Right now, I have a script on my laptop that pulls images off the CF card and stores them locally. I have another script that rsync's the images to my server at home whenever there's a connection available. These scripts don't step on each other because they look at the process list for instances of rsync.

But I need to write two more scripts that take the image files from an incoming directory, rename them, and drop them into a directory for me to work on them; then once I've done whatever I'm going to do (cull, keyword, etc), then I put them into a directory for archiving. The images are going to be pulled from that directory, put in an archive directory, and have the immutable extended attribute (xattr) set.

My problem/issue is that I don't want to do anything with a file that is in the process of being moved into one of these directories. I have to be sure that the file is not still being moved/copied. Now, these directories are all on the same filesystem, so it *should* be an atomic change by the filesystem (technically a rename of the file from one directory/file name to another). But I want to be sure--plus I may be dropping files into the incoming directory from elsewhere from time to time. (I plan on going through my backlog of old untagged files eventually.)

Can someone suggest an easy (or at least reliable) way to make sure that any file I'm about to modify isn't being touched by another program?

Paul

Tomorrow, Brian Candler wrote:

Paul Archer wrote:

Can someone suggest an easy (or at least reliable) way to make sure
that
any file I'm about to modify isn't being touched by another program?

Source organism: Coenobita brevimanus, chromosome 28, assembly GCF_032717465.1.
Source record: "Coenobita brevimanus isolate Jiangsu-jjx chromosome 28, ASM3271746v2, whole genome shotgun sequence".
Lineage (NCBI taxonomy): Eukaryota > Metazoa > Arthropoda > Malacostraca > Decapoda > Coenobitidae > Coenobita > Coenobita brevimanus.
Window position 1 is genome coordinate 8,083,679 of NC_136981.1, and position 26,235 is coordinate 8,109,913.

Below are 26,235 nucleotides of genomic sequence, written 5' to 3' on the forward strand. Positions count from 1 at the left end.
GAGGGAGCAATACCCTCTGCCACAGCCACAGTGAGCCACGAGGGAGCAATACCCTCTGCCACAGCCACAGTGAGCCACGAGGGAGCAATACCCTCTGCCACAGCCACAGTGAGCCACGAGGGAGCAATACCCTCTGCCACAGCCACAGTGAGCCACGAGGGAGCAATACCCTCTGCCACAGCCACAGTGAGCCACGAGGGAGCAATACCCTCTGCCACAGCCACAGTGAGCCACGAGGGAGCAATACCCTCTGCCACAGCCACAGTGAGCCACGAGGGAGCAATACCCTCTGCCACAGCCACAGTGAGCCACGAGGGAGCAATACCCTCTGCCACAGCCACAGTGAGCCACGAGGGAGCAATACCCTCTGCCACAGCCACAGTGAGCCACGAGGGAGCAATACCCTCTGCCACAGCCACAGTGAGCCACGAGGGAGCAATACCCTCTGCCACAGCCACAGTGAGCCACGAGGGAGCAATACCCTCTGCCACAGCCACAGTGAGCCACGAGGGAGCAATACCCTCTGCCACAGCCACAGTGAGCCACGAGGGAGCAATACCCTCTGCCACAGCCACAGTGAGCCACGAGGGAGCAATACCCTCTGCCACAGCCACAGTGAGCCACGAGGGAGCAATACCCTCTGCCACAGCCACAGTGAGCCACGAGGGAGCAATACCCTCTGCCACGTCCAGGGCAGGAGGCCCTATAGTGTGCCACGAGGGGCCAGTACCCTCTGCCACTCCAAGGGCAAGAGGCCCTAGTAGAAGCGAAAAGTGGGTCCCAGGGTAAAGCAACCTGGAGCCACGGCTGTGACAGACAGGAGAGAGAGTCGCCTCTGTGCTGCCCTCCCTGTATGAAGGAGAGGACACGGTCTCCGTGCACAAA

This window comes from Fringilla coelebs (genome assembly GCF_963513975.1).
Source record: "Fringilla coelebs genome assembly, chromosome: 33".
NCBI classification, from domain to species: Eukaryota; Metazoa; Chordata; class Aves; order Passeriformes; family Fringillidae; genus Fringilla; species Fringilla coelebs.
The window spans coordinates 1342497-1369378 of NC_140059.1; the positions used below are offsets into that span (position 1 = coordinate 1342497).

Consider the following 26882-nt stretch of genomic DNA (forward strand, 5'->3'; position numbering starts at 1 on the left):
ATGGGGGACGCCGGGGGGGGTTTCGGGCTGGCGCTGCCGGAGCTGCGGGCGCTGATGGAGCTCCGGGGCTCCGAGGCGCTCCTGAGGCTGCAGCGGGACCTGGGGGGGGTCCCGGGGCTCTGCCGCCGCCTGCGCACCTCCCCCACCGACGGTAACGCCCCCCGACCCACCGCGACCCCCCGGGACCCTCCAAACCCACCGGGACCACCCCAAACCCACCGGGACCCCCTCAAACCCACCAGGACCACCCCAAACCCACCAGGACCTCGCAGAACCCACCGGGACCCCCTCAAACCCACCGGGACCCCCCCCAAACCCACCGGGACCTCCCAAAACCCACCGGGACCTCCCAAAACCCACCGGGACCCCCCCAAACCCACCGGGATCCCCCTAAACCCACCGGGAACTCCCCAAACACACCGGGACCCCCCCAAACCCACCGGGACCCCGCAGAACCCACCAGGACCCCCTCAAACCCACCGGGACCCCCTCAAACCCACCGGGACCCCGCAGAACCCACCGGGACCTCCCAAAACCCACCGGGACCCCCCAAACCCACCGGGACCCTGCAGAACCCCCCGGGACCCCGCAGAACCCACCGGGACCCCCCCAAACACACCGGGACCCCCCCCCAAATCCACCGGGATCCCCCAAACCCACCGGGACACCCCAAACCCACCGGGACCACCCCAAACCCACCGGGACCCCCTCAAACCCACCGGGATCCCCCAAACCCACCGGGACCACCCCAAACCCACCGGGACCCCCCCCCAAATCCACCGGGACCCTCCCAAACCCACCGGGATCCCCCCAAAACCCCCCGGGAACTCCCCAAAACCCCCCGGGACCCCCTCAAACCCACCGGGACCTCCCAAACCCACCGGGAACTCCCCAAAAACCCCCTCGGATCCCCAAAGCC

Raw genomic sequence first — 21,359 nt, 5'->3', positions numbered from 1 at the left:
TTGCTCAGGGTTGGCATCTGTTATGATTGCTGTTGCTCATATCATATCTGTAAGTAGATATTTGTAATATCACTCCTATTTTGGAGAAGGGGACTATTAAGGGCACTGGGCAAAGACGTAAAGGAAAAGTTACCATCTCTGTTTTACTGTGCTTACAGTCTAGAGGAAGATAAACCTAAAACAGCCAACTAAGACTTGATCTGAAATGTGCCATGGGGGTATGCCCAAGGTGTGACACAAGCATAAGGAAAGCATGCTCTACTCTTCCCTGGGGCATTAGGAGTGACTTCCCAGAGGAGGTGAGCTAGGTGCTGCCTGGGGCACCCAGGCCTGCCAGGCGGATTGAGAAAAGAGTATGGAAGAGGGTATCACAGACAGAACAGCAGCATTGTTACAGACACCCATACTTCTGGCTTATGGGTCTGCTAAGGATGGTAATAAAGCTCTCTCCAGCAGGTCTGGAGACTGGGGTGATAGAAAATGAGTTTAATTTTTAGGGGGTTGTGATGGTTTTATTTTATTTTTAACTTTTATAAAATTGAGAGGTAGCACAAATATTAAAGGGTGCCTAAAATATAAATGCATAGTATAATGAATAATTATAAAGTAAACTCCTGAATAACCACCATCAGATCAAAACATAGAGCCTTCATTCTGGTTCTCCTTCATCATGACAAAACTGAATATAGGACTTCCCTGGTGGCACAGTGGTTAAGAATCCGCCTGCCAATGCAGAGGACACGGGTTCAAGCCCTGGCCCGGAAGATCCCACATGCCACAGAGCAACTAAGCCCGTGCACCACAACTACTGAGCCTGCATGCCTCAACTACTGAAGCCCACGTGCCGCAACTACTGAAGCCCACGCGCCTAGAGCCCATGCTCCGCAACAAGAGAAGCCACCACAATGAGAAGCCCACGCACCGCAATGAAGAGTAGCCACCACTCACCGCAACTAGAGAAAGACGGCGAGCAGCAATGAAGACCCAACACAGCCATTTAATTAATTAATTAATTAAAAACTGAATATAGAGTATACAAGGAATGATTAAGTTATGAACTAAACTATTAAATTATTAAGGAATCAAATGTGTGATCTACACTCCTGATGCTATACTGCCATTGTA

As you said yourself: rely on the atomic semantics of the filesystem.
Rename it to an extension which the other program will not recognise, or
into another directory which the other program won't be looking in.

Perhaps you missed it in my original post (or perhaps I simply wasn't clear), but I may be operating on files that are added arbitrarily. My concern is that the script starts acting on a file that is still being copied. Renaming it won't help there.

Paul

Just use the renaming semantics in the first program (the one doing the copying) also. Basically you are using the filename appearance as a synchronization mechanism between the multiple processing steps.

If you can't control the name of the file itself, then control the directory in which it appears.

Gary Wright

···

On Jul 16, 2009, at 4:48 PM, Paul Archer wrote:

Tomorrow, Brian Candler wrote:

Paul Archer wrote:

Can someone suggest an easy (or at least reliable) way to make sure
that
any file I'm about to modify isn't being touched by another program?

As you said yourself: rely on the atomic semantics of the filesystem.
Rename it to an extension which the other program will not recognise, or
into another directory which the other program won't be looking in.

Perhaps you missed it in my original post (or perhaps I simply wasn't clear), but I may be operating on files that are added arbitrarily. My concern is that the script starts acting on a file that is still being copied. Renaming it won't help there.

Paul Archer wrote:

Paul Archer wrote:

Can someone suggest an easy (or at least reliable) way to make sure
that
any file I'm about to modify isn't being touched by another program?